Belfast Telegraph

Sunday 4 October 2015

Dissidents aim to ignore backlash and strike again

By Brian Rowan

Published 08/04/2011

Police fear dissident terror groups are determined to kill again — ignoring the backlash of condemnation that has followed the murder of Catholic police constable Ronan Kerr.

Almost a week after the booby trap bomb attack none of the armed factions has yet admitted responsibility.

But police are not reading anything significant into that |silence.

“These guys are just as, if not more, determined to take more life,” a source told the Belfast Telegraph.

And he said that among the dissidents there was “no state of |regret”.

Asked which group may have been behind the attack, the source responded: “Who exactly, or what unit, I'm not sure.”

But he said the composition of the bomb was not new.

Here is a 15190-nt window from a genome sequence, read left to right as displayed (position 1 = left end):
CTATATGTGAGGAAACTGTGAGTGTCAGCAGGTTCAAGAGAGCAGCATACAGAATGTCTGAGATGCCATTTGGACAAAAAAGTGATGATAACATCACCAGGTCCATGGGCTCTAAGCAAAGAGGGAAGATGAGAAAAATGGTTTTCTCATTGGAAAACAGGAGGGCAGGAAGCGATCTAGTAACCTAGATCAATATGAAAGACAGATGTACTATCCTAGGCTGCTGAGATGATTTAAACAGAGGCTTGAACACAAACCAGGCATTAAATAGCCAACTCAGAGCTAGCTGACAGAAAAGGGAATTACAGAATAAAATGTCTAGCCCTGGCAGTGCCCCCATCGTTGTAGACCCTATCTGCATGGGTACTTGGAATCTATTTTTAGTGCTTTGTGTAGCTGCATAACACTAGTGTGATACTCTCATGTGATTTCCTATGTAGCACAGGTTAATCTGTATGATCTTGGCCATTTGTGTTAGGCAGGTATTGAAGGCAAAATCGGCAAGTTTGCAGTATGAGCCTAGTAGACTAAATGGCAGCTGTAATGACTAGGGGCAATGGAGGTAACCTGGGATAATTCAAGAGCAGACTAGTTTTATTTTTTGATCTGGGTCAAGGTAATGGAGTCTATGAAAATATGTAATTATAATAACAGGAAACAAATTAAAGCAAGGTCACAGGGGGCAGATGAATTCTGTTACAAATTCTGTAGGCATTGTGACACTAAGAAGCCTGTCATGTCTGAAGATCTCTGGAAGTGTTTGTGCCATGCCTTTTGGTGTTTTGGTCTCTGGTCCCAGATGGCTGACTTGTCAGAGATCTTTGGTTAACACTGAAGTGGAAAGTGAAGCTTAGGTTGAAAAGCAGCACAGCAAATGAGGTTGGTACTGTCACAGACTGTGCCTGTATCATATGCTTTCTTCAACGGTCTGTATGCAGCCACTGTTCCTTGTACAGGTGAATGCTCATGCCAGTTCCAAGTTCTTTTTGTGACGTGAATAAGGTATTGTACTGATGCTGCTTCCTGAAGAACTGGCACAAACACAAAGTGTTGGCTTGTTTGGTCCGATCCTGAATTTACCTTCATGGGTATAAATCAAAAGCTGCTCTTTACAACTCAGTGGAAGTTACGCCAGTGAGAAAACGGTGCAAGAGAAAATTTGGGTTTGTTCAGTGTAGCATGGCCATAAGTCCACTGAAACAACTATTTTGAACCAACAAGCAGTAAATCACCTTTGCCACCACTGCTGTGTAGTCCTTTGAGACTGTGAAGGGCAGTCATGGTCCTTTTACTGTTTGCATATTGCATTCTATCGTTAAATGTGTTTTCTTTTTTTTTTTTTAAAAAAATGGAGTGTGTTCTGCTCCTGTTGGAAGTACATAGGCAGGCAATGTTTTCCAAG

Both the Real IRA and the faction Oglaigh na hEireann have been developing their bomb-making expertise, and the two groups have been behind a series of similar under-car |attacks.

There has also been an intelligence focus on a disaffected group of former mainstream IRA figures in east Tyrone, but there is no information at this stage to suggest a link to the weekend bombing.

Speaking to this newspaper earlier this week, a source revealed that MI5 was monitoring the group, trying to assess its intentions and whether it planned to merge with one of the dissident factions. That assessment is not yet complete.

Police and MI5 will also want to establish the origin of the arms found near Coalisland on Tuesday — a significant arsenal of rifles, ammunition and explosives, including the possibility of Semtex.

There are three possibilities:

  • That they were taken by dissidents prior to their split from the mainstream IRA in 1997;
  • That they were held back from the decommissioning process in 2005;
  • Or, that dissidents have found a new arms supply line.
  • A republican source, speaking to this newspaper, speculated that the weapons would turn out to be “ex-Provo”, meaning originally part of the mainstream IRA arsenal.
  • In February 1999, the IRA leadership disclosed “that a small amount of its weaponry” had “been stolen” by dissidents.
  • The weapons were stolen prior to the dissidents defecting.

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